Tattoo Shop Pricing
By Uncle Tim Heitkotter
This time I would like to talk about what has been a taboo lately: PRICING. With many new, inexperienced tattooists entering the field during the last ten years, this is a touchy subject. It needs to be addressed. Many new artists may make $50 per hour and feel that they are “riding high on the hog,” making more than they ever did at Burger King or even doing illustrative work for an ad agency. They might think that those of us who charge the going rate of $125-$150 per hour, for the average street shop, is “gouging.” My question is, if they have never worked in a legitimate tattoo shop before, how would they know what constitutes “gouging?” Especially, if they were, until recently, on the consumer end of the stick.
We, who have been in ANY business for any length of time, know that overhead is the determining factor of pricing, like it is in any business. Maybe, if you were scratching out of your grandmother’s garage, your overhead is basically nil, but out in the big, wide, competitive world, things are quite different. Allow me to illustrate a basic monthly expense chart for the average tattoo shop.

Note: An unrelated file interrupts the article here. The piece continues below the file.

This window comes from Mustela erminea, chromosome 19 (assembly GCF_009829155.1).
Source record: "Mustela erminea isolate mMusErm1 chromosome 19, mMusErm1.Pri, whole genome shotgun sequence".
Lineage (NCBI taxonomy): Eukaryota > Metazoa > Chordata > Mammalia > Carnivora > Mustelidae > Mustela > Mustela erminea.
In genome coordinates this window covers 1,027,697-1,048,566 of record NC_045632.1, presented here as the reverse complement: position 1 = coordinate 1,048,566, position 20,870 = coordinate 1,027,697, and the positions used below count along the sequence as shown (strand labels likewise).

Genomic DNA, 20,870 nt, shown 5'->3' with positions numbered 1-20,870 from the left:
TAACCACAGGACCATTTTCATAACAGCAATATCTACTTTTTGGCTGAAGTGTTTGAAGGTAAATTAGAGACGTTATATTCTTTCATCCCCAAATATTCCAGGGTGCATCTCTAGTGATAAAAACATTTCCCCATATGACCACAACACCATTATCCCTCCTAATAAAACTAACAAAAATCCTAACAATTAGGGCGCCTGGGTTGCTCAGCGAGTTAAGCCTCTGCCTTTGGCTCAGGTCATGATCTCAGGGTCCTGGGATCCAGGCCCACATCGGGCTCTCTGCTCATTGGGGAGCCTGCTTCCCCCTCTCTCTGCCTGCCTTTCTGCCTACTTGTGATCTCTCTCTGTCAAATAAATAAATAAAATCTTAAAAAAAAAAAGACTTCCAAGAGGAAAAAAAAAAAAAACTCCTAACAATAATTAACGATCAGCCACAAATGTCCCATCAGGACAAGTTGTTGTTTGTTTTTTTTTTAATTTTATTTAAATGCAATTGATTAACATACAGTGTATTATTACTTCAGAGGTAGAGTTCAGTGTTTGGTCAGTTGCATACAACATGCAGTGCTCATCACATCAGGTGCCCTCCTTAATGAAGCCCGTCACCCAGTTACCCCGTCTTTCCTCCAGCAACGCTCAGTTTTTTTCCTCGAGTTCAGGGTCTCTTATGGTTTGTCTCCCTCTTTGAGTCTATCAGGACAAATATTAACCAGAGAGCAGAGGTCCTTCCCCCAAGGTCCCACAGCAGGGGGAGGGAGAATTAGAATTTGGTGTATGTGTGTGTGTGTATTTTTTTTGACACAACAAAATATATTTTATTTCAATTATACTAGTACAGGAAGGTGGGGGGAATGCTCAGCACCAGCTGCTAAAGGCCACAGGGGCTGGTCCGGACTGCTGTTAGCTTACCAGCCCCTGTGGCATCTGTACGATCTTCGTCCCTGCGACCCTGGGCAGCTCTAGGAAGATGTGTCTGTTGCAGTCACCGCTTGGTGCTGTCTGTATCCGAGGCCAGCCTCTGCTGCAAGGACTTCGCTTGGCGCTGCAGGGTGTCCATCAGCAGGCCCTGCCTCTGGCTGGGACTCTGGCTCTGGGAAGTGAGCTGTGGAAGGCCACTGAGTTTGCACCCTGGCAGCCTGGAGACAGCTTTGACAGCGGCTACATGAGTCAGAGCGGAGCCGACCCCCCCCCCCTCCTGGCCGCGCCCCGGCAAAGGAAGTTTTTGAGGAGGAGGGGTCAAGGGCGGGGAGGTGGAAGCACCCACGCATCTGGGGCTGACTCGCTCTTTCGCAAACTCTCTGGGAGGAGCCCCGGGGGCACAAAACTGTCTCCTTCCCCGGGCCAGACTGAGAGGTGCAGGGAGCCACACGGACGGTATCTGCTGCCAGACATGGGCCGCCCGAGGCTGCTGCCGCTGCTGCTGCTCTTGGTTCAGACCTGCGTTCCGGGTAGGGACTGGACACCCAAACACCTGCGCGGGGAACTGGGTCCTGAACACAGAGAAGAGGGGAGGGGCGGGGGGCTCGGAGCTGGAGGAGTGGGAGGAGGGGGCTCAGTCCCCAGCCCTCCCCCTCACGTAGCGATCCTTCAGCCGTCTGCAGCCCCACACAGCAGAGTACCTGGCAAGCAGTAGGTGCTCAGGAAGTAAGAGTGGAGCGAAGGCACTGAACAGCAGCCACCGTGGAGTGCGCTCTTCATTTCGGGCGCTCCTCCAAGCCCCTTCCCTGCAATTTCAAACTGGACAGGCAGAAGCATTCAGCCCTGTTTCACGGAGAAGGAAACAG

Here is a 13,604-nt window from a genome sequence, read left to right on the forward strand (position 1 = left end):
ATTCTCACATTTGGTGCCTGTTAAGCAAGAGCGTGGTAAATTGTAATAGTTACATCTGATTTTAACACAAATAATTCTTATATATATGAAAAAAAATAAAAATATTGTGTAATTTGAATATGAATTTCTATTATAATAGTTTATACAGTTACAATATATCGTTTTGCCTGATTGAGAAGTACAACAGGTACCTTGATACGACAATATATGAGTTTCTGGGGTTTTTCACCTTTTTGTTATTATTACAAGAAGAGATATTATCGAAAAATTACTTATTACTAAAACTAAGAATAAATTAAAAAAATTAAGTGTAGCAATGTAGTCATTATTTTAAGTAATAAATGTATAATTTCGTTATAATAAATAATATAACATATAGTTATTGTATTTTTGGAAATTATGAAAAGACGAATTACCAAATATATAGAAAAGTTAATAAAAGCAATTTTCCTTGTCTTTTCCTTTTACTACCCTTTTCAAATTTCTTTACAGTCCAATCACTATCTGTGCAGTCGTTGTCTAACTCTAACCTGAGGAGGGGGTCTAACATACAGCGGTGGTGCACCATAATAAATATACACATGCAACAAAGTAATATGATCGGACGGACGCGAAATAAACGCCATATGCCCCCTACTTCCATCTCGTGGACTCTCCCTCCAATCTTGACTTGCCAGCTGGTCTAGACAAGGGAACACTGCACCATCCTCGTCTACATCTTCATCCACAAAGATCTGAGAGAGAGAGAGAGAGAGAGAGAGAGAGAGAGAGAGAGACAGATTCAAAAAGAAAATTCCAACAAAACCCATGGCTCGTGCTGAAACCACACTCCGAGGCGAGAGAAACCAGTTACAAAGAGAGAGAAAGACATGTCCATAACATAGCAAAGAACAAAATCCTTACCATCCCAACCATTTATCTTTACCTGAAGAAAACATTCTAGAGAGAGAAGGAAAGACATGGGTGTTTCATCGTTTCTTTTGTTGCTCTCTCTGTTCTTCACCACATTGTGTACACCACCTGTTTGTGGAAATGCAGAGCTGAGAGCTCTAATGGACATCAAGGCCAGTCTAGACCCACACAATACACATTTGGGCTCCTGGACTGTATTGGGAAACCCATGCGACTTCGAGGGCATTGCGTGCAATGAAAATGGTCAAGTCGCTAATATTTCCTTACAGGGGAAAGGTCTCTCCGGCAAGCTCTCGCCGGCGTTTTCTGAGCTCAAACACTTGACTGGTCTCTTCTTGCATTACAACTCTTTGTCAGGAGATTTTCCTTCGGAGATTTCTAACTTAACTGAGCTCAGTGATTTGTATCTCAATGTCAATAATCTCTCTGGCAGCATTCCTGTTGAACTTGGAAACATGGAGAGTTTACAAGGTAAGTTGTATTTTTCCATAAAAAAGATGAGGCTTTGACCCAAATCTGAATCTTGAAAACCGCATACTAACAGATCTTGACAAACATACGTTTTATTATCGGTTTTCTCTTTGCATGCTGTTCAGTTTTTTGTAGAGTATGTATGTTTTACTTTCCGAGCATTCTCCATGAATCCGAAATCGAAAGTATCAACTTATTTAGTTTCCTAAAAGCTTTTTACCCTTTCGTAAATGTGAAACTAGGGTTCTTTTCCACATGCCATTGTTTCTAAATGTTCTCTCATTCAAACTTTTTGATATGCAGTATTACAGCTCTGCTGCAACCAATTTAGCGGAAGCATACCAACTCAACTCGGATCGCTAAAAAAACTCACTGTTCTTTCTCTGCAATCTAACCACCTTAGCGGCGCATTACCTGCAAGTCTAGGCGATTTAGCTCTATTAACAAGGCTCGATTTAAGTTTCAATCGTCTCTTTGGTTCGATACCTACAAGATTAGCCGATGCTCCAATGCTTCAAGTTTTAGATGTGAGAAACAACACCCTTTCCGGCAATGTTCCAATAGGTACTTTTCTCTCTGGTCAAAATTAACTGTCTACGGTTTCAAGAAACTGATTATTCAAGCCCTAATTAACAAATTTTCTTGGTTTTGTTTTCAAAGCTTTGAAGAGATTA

Conventions(two a year) $350 (booth, motel, flight, car, food etc.)
Bank charges $300
State tax estimates $200
Federal tax estimates $500
Books, flash, tools, etc $500
This does not include bookkeeping or license and permit fees by your local government. This also does not include, of course, various personal expenses like house rent, car payment, car insurance, utilities, food, child care, medical insurance, etc. We won’t even discuss shop setup expenses. Every single month the shop owner has to come up with this amount, just to break even. It’s called “overhead.” They call it “overhead” because it’s hanging over your head every single month. Some months it’s higher and some it’s lower. It all depends on where and how you set up shop. Some areas are more expensive to operate than others. Paying the hired help is another subject for another time. But that is always included in the overhead expenses.